Drama

Text and Theatre


When one deals with dramatic texts one has to bear in mind that drama differs considerably from poetry or narrative in that it is usually written for the purpose of being performed on stage. Although plays exist which were mainly written for a reading audience, dramatic texts are generally meant to be transformed into another mode of presentation or medium: the theatre.

For this reason, dramatic texts even look differently compared to poetic or narrative texts. One distinguishes between the primary text, i.e., the main body of the play spoken by the characters, and secondary text, i.e., all the text ‘surrounding’ or accompanying the main text: title, dramatis personae, scene descriptions, stage directions for acting and speaking, etc.

Depending on whether one reads a play or watches it on stage, one has different kinds of access to dramatic texts. As a reader, one receives first-hand written information (if it is mentioned in the secondary text) on what the characters look like, how they act and react in certain situations, how they speak, what sort of setting forms the background to a scene, etc. However, one also has to make a cognitive effort to imagine all these features and interpret them for oneself. Stage performances, on the other hand, are more or less ready-made instantiations of all these details. In other words: At the theatre one is presented with a version of the play which has already been interpreted by the director, actors, costume designers, make-up artists and all the other members of theatre staff, who bring the play to life. The difference, then, lies in divergent forms of perception. While we can actually see and hear actors play certain characters on stage, we first decipher a text about them when reading a play script and then at best ‘see’ them in our mind’s eye and ‘hear’ their imaginary voices. Put another way, stage performances offer a multi-sensory access to plays and they can make use of multimedia elements such as music, sound effects, lighting, stage props, etc., while reading is limited to the visual perception and thus draws upon one primary medium: the play as text. This needs to be kept in mind in discussions of dramatic texts, and the following introduction to the analysis of drama is largely based on the idea that plays are first and foremost written for the stage.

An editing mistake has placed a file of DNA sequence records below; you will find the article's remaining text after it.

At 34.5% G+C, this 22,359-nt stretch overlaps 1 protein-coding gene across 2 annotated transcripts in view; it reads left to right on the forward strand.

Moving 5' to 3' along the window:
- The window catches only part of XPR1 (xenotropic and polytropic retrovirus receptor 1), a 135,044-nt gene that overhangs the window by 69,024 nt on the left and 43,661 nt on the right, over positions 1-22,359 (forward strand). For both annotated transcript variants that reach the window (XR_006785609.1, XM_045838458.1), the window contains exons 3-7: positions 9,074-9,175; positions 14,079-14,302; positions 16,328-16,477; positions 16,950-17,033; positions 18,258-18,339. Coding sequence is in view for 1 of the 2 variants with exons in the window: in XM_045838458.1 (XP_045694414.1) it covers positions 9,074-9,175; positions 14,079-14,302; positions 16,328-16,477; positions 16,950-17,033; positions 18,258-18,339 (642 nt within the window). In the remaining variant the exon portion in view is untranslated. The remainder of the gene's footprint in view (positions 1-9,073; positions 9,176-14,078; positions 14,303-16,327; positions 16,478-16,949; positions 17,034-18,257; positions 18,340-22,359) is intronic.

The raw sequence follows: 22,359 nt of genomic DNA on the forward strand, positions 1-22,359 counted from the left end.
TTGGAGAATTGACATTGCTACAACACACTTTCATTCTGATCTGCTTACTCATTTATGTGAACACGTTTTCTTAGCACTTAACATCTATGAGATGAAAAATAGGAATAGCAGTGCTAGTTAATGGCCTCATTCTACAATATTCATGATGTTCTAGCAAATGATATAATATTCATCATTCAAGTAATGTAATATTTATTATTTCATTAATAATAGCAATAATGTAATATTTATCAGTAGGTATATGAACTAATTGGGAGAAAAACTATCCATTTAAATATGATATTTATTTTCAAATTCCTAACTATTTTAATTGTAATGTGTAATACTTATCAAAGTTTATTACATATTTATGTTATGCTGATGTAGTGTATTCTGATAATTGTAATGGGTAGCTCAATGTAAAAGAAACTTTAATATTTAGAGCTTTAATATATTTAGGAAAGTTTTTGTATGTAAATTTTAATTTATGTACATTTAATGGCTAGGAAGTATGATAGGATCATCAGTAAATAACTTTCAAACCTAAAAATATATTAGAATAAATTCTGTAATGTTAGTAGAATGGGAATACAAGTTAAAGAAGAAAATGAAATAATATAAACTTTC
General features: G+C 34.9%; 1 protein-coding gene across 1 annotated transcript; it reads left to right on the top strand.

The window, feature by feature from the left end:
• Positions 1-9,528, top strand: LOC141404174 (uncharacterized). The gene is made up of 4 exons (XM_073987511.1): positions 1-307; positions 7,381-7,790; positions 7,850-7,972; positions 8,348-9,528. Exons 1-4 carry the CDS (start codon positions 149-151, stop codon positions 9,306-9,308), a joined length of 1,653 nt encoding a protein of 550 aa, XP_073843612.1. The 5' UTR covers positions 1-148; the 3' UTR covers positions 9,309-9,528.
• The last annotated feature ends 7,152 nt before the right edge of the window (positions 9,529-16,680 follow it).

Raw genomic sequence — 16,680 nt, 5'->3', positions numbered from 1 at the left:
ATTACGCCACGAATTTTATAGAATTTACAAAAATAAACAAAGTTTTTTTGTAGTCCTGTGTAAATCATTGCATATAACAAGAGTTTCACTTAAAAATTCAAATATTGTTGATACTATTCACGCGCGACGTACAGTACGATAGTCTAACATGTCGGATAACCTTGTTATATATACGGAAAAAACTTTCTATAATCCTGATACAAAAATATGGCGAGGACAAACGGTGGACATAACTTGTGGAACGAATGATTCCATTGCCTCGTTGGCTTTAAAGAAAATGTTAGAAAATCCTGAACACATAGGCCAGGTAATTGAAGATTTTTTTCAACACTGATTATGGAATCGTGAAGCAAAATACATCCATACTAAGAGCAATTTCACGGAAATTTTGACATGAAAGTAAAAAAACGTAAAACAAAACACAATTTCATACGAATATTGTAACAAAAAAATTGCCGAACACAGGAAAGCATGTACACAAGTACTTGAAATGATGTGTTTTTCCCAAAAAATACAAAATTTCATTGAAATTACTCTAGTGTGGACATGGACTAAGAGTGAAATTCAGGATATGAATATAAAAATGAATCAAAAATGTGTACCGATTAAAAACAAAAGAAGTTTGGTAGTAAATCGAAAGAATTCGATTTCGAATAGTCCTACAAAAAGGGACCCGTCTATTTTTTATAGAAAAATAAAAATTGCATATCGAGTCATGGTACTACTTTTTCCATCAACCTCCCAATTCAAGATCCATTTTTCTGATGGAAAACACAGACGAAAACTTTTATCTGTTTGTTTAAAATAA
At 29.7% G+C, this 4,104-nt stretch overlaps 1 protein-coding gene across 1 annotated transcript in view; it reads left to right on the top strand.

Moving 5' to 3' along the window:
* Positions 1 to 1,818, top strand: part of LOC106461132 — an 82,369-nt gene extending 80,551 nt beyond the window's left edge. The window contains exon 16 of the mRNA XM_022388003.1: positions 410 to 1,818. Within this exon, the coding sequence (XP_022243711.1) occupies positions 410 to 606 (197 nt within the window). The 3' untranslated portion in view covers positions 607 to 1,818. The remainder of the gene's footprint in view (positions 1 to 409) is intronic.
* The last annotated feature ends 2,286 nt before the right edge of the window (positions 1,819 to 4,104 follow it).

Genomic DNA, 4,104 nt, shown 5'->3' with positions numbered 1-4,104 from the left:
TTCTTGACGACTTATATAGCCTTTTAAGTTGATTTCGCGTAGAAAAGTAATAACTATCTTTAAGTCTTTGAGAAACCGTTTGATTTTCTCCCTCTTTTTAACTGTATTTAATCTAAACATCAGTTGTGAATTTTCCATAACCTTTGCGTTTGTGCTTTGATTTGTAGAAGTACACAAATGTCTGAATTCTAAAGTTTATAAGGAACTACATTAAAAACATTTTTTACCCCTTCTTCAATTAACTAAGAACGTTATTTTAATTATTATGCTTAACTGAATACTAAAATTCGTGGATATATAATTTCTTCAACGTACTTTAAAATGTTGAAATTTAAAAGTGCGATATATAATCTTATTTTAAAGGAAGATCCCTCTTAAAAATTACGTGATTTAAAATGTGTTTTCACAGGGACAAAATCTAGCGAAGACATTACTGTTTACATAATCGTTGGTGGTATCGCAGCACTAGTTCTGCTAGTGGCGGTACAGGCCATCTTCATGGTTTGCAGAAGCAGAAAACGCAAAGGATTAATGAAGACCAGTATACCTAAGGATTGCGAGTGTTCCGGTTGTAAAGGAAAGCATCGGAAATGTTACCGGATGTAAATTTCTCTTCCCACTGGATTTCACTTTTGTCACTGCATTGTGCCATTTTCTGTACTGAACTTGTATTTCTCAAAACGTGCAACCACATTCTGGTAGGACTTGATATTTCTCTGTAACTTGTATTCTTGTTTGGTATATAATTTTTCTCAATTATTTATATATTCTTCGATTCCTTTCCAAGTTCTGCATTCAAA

The main features one can look at when analysing drama are the following:

 


Key-Terms:


primary text

• secondary text
dramatis personae
multimedia